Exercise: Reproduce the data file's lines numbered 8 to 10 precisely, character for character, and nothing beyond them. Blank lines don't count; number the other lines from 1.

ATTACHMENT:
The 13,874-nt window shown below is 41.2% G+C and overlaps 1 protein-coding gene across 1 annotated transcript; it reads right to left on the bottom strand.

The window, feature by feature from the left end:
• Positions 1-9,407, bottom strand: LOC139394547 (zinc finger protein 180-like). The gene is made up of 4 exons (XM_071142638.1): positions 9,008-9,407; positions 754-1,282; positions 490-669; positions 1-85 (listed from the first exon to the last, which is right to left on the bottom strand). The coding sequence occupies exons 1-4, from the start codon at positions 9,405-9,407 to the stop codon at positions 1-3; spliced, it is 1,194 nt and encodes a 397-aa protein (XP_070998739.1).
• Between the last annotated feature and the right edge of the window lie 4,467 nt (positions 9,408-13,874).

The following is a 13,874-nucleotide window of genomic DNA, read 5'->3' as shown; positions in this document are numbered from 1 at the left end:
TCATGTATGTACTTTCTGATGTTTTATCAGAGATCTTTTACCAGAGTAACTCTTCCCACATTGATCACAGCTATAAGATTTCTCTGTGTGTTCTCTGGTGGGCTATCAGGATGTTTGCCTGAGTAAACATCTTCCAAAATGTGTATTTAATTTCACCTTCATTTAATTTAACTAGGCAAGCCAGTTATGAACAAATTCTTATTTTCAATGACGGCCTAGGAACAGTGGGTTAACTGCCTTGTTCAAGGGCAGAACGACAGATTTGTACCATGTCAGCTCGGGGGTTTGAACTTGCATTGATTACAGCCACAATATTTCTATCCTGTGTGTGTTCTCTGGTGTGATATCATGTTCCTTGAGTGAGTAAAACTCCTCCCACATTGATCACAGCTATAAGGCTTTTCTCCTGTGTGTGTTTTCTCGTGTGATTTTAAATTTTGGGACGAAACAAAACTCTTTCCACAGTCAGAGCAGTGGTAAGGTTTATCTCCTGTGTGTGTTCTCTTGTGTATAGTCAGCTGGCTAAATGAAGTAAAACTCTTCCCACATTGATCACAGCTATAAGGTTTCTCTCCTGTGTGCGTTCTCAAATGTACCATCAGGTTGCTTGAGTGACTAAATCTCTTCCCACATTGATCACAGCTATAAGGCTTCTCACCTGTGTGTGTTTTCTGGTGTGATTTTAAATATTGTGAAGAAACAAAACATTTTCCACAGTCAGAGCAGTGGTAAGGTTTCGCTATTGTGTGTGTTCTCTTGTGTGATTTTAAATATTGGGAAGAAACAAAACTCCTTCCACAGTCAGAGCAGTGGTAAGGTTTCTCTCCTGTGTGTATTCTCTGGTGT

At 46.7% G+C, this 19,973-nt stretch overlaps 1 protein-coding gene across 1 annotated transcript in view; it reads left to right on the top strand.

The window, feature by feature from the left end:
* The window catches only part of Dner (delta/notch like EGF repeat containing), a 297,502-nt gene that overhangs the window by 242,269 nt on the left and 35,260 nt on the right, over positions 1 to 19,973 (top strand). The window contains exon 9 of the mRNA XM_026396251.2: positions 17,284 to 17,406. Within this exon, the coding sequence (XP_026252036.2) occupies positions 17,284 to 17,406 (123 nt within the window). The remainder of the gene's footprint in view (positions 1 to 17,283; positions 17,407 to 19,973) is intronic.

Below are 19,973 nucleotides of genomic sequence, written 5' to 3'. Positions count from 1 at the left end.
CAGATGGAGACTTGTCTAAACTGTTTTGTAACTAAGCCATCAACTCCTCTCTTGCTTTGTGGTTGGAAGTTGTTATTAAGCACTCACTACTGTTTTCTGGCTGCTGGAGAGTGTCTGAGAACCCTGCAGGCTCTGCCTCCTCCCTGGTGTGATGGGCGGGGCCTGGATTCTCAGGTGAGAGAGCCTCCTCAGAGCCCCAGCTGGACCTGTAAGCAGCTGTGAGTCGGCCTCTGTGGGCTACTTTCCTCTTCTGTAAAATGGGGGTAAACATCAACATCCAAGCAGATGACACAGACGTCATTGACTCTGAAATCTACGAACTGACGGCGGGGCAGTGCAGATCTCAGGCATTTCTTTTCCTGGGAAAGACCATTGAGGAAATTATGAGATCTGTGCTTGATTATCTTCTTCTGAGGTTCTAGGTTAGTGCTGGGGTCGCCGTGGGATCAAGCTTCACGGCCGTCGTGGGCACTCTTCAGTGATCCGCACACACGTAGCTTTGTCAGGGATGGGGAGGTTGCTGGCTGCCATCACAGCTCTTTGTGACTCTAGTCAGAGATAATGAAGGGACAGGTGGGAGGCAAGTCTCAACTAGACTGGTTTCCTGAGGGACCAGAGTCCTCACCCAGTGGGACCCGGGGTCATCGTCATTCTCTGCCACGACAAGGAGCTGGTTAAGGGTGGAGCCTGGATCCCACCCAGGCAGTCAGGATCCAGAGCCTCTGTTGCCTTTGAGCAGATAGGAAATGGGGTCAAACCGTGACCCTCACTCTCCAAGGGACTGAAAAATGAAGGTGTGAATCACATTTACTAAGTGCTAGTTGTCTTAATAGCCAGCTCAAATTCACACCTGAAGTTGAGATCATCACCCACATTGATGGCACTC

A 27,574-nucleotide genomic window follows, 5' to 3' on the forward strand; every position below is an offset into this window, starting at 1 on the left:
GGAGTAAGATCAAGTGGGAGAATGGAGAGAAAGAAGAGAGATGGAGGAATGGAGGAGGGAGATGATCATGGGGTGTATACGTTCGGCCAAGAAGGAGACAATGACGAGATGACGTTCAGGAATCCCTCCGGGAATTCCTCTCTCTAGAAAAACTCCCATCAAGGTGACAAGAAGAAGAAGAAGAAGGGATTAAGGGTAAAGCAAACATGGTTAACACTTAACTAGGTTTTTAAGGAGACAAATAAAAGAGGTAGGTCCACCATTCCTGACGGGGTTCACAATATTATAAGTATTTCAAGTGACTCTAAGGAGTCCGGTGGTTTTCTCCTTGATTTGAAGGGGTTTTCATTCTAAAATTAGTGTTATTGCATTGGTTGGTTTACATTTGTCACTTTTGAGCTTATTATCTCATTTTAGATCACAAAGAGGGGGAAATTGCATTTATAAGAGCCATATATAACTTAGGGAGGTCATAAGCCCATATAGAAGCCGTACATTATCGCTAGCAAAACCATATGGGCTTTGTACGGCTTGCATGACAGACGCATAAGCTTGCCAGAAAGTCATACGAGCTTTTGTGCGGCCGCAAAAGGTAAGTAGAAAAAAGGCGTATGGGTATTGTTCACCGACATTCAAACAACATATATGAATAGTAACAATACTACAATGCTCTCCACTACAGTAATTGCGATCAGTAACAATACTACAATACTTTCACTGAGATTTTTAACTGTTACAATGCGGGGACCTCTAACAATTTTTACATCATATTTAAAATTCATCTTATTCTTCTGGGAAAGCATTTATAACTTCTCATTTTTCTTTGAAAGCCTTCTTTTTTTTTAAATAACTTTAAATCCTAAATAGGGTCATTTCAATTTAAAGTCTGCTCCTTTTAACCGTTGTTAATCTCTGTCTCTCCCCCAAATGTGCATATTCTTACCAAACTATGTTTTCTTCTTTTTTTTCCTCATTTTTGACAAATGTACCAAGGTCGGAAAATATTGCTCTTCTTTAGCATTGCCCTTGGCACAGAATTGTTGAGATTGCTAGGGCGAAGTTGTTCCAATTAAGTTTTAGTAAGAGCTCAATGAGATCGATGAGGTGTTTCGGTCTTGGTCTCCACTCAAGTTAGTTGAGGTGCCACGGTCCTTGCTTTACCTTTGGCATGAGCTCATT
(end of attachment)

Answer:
The window, feature by feature from the left end:
* The window catches only part of Dner (delta/notch like EGF repeat containing), a 297,502-nt gene that overhangs the window by 242,269 nt on the left and 35,260 nt on the right, over positions 1 to 19,973 (top strand). The window contains exon 9 of the mRNA XM_026396251.2: positions 17,284 to 17,406. Within this exon, the coding sequence (XP_026252036.2) occupies positions 17,284 to 17,406 (123 nt within the window). The remainder of the gene's footprint in view (positions 1 to 17,283; positions 17,407 to 19,973) is intronic.

Below are 19,973 nucleotides of genomic sequence, written 5' to 3'. Positions count from 1 at the left end.